If there is one piece of art that you must see in the current show at Lawrie Shabibi gallery, it is Adel Abidin’s Michael.
In what is almost a parody of our times, and a mocking criticism of the celebrity-obsessed world we live in, Abidin resurrects Michael Jackson in a 16-minute video. It imagines a reality in which the singer has been brought back from the dead and is interviewed on a talk show that is being live-streamed to an audience of screaming fans in Times Square, New York.
Jackson’s answers appear surreal and evasive – but on closer examination, they are revealed to be a random compilation of lyrics from his songs.
It is an extraordinary and deeply perturbing work. Its comic overtones, which are typical of Abidin’s style, redeem it and make it compelling viewing.
The piece was first shown last year in the Museum of Contemporary Art Kiasma in Helsinki where Abidin is based, but will be screened for the first time in Dubai as part of Unseen, the gallery’s summer show.
All the works in the group show come from the gallery’s roster of artists, but have not been shown here before, although the other works vary greatly in tone and substance.
Farhad Ahrarnia’s creation explores the Khatam – an Iranian micro-mosaic used decoratively to embellish domestic objects. Gentle and delicate, the work concentrates on the geometry and balance of the traditional mosaic, and as such, fuses it with modernist traditions.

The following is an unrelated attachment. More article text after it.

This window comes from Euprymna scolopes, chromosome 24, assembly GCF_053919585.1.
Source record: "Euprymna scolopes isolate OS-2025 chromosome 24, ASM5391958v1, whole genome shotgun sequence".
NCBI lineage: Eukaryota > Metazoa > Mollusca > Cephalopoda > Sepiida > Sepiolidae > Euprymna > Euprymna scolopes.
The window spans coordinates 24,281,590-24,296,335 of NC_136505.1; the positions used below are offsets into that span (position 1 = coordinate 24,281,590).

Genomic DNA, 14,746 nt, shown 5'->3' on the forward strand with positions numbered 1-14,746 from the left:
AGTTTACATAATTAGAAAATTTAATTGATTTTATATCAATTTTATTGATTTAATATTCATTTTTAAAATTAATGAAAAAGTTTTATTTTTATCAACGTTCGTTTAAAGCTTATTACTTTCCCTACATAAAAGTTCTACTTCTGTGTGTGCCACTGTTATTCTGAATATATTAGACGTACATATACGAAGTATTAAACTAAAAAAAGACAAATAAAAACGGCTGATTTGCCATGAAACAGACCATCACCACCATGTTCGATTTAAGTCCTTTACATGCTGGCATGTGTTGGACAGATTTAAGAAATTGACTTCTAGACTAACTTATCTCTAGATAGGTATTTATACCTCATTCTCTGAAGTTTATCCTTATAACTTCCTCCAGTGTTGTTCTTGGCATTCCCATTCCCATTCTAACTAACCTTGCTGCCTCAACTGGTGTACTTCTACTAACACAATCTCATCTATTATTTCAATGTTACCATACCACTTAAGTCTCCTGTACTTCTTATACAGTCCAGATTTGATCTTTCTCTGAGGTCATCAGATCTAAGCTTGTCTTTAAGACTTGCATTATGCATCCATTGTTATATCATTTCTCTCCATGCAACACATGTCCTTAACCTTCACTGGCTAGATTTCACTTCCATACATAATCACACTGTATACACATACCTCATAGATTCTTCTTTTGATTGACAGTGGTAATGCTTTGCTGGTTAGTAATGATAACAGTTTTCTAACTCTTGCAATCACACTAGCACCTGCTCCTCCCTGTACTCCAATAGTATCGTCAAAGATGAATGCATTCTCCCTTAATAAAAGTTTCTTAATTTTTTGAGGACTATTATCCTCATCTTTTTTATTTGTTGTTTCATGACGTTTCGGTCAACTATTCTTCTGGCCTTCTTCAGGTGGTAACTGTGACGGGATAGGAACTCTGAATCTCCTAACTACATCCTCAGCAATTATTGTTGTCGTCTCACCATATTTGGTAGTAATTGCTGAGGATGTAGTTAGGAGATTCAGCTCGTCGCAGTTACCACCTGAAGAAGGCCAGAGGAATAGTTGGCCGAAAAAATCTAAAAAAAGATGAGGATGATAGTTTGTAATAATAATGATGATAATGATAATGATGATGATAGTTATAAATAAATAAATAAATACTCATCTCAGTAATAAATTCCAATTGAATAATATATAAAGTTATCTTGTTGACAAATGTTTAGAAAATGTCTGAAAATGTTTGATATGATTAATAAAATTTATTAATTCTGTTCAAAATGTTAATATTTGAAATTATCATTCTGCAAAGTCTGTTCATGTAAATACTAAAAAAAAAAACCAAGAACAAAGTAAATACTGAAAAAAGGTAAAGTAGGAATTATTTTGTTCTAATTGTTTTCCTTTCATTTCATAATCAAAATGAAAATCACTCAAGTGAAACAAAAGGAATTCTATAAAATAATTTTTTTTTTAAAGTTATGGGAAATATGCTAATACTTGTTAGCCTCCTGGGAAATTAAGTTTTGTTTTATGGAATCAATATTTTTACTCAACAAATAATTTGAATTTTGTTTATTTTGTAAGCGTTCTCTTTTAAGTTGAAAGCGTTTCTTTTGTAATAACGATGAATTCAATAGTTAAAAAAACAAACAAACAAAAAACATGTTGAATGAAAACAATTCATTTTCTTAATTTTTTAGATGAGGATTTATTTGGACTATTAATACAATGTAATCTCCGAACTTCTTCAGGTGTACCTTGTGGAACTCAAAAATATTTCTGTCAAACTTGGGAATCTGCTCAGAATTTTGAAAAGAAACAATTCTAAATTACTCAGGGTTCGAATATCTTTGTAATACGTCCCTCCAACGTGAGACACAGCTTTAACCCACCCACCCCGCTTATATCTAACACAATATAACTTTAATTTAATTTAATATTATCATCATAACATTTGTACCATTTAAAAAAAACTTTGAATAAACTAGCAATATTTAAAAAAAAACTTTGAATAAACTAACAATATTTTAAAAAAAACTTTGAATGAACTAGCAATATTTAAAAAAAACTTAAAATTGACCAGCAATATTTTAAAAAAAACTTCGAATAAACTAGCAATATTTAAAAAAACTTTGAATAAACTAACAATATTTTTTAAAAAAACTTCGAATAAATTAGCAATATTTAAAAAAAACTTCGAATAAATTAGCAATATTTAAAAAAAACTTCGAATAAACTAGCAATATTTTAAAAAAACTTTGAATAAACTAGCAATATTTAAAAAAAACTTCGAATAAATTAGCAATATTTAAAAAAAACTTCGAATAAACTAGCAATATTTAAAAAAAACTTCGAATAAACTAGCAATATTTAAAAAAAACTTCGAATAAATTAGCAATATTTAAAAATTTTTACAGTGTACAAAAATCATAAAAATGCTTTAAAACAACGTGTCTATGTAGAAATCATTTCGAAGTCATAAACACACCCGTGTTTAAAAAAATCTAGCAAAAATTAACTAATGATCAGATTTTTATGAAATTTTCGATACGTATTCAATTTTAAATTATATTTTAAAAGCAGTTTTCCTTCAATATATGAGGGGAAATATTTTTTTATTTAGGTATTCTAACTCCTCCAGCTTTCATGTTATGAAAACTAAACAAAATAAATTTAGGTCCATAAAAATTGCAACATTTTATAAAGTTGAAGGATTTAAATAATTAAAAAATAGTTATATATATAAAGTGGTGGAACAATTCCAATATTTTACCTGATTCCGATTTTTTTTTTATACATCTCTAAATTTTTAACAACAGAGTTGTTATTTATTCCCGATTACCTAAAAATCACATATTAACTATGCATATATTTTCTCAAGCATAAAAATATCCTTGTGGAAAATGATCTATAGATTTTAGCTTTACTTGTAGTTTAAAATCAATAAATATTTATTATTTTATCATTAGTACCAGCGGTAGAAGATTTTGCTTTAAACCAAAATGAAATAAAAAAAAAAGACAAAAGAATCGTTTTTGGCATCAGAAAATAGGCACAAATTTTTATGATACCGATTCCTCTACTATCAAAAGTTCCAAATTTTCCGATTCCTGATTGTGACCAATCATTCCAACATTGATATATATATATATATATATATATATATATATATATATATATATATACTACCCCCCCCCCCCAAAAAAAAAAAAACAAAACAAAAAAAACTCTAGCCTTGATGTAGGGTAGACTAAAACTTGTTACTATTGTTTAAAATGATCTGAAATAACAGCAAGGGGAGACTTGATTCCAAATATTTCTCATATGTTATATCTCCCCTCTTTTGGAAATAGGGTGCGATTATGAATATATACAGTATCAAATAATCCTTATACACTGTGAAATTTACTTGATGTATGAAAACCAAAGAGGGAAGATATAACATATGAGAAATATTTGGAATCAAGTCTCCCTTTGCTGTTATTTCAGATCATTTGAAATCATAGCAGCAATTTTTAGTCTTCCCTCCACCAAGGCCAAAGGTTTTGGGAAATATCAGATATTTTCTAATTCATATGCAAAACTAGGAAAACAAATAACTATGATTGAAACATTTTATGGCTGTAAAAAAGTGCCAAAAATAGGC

Also on display are pieces from Asad Faulwell’s Les Femme D’Alger series, which the gallery introduced in 2013. The work is an homage to the forgotten Algerian women who fought alongside their male counterparts in the war of independence from French occupation between 1954 and 1962. They are elaborate collages, which are at once beautiful and macabre, and offer many layers of interpretation.
Although all the works are showing for the first time, some of them, such as the Faulwell pieces, are echoes of previous shows. Nathaniel Rackowe’s light installation made of corrugated iron roofing sheets and Driss Ouadahi’s paintings of urban environments are both strong, and share a similarity with the artworks exhibited in their solo shows over the last season. Shahpour Pouyan, who was one of the shortlisted entrants for the Jameel Prize and whose work is currently on show in Istanbul has been with the gallery for some years. His work in this show is a set of 39 drawings that explore the notion of memory.
Also part of the exhibition are Palestinian artists Larissa Sansour and Yazan Khalili, who explore the political conversation surrounding the nature of homeland. Both artists produce fascinating works – Khalili shows the urban landscape through photographs, while Sansour, through her a multi-piece project Nation Estate, imagines her homeland enclosed in a dystopian high-rise tower.
Unseen runs until September 10 at Lawrie Shabibi gallery. Visit www.lawrieshabibi.com
Source: art & life